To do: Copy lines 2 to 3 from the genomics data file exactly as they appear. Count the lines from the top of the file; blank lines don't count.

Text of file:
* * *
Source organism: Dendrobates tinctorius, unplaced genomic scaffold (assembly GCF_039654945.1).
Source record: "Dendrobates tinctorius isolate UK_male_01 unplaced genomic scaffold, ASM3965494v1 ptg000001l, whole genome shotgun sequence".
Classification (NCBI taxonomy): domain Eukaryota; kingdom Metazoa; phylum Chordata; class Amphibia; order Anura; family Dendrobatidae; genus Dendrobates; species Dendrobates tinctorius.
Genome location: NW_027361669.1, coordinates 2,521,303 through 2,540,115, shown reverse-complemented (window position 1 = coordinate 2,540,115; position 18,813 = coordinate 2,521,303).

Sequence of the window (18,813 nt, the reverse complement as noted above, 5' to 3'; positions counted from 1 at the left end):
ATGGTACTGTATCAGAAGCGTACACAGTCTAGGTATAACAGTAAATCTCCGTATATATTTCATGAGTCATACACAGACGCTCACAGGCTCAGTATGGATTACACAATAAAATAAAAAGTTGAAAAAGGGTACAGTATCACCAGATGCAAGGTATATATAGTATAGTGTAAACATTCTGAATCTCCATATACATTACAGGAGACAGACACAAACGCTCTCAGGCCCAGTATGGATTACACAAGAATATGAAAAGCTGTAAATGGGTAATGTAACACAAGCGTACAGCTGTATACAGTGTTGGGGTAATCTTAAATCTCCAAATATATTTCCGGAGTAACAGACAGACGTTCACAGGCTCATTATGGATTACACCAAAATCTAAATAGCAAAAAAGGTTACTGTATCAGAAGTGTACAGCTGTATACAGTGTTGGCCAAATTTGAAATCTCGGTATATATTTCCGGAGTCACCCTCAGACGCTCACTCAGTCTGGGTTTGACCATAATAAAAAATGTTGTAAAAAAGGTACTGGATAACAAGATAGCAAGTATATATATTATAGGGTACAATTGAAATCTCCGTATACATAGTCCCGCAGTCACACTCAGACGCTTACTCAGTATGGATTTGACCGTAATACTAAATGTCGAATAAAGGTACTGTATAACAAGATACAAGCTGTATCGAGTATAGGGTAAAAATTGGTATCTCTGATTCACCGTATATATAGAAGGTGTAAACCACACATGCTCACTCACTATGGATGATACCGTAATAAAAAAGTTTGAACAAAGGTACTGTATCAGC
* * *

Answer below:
Source record: "Dendrobates tinctorius isolate UK_male_01 unplaced genomic scaffold, ASM3965494v1 ptg000001l, whole genome shotgun sequence".
Classification (NCBI taxonomy): domain Eukaryota; kingdom Metazoa; phylum Chordata; class Amphibia; order Anura; family Dendrobatidae; genus Dendrobates; species Dendrobates tinctorius.